Object detection consists of detecting instances of a certain class (such as vehicles, humans, or trees) in digital images. It is a computer vision subject, that finds numerous applications, in several fields such as facial recognition , autonomous driving , and lately face mask detection amid COVID-19 pandemic . The main objective of object detection is to develop computational systems that deliver a key information to computer vision applications which is: “What objects are where”? , which is also the basis of multiple GIS (Geographic Information Systems) applications. The two areas benefit and complement each other   .
1) Object detection and image classification
The objective of image classification is to extract existing classes of visual objects, without necessarily specifying their location in the image. It answers the question “what object is in the image?”.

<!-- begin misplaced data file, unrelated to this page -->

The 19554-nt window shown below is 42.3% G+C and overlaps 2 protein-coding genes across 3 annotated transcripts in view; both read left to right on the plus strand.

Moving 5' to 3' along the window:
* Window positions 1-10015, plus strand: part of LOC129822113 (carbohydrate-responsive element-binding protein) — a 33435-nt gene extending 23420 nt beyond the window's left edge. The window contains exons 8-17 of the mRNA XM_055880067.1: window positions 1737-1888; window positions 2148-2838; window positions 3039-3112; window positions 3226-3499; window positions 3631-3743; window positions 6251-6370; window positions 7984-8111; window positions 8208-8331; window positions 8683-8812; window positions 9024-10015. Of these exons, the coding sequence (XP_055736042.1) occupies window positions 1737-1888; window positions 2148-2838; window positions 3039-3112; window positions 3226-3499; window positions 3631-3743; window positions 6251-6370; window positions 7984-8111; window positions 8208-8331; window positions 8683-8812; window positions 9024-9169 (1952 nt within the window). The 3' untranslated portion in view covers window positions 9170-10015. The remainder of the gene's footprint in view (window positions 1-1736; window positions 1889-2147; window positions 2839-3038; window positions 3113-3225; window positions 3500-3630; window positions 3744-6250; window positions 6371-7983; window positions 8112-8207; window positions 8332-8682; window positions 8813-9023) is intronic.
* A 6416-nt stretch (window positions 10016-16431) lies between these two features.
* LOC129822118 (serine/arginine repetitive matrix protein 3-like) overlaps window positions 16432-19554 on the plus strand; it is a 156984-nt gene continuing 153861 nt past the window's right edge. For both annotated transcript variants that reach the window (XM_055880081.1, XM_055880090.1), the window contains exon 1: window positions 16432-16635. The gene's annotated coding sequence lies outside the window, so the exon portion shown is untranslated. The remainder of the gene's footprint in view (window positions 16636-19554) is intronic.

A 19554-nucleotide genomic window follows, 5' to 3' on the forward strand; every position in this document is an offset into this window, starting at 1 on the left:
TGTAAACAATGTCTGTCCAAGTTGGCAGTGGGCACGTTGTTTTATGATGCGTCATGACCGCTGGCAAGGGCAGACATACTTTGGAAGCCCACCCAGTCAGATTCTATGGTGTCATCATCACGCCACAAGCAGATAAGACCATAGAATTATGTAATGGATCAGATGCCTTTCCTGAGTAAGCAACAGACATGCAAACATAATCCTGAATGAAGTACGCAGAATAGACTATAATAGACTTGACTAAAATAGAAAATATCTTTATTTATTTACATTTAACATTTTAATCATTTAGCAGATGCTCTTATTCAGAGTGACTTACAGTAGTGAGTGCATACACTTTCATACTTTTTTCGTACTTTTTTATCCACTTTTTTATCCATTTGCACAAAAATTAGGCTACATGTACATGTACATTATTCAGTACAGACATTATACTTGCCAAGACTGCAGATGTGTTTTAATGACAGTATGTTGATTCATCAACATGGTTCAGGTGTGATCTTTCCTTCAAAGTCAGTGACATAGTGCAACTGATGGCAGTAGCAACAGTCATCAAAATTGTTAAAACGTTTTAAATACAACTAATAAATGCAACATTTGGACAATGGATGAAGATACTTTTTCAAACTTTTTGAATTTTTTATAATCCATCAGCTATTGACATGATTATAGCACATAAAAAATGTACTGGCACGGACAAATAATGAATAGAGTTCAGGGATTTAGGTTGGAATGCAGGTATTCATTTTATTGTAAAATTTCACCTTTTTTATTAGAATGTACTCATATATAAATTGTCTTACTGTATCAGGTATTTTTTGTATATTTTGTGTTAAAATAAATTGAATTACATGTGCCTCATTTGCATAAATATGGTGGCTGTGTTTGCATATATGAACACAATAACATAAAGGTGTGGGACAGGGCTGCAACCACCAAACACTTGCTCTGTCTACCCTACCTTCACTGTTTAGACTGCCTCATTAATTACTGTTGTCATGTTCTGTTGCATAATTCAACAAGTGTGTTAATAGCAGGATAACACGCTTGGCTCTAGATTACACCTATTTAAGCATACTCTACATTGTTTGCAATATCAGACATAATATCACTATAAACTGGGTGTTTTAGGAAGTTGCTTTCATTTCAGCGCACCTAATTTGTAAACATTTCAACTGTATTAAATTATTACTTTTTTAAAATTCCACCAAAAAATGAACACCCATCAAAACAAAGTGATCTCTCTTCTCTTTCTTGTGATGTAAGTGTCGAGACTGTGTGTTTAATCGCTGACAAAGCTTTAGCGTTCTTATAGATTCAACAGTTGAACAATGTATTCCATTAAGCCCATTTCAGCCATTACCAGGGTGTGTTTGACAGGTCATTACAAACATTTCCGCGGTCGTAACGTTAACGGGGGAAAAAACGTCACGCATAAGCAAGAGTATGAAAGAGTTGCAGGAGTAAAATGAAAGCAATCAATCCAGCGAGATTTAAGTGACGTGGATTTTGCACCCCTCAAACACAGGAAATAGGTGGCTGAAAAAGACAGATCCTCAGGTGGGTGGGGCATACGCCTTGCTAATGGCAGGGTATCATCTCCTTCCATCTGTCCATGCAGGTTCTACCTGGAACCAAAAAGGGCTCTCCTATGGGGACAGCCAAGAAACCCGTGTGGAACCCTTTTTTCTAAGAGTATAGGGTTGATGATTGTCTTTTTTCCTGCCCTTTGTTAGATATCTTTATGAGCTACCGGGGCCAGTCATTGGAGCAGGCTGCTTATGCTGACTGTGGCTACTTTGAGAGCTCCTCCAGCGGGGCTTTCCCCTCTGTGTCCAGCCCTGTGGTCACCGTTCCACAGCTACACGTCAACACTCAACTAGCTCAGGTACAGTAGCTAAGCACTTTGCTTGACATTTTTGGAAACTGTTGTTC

On the other hand, object detection locates instances of classes on the image, with bounding boxes or bounding polygons  as shown in Figure 1.
2) Object identification
Object identification happens when the detected objects in the image are
Figure 1. Bounding boxes (left) vs. bounding polygons (right).
assigned unique identification codes. It is used for real-time object tracking applications for instance .
1.3. Image Processing with Deep Learning
1) Deep Learning (DL)
Recent research works show that Deep Learning methods have arose as powerful Machine Learning methods for object recognition and detection     . Deep learning happens with complicated nonlinearity, when composing many nonlinear functions . While traditional approaches of Artificial Intelligence and Machine Learning make it possible to learn hierarchical representations corresponding specifically to the analyzed data , we tend to believe that with Deep Learning Neural Networks, there is an incremental evolution of the representation of raw data into categories of abstractions as the system is fed with data  . Thus, with its boosted capacity to adjust billions of parameters thanks to massive parallelism computing capabilities, Deep Learning algorithms success in AI application such as image and video processing stands phenomenal .
2) Convolutional Neural Networks (CNN)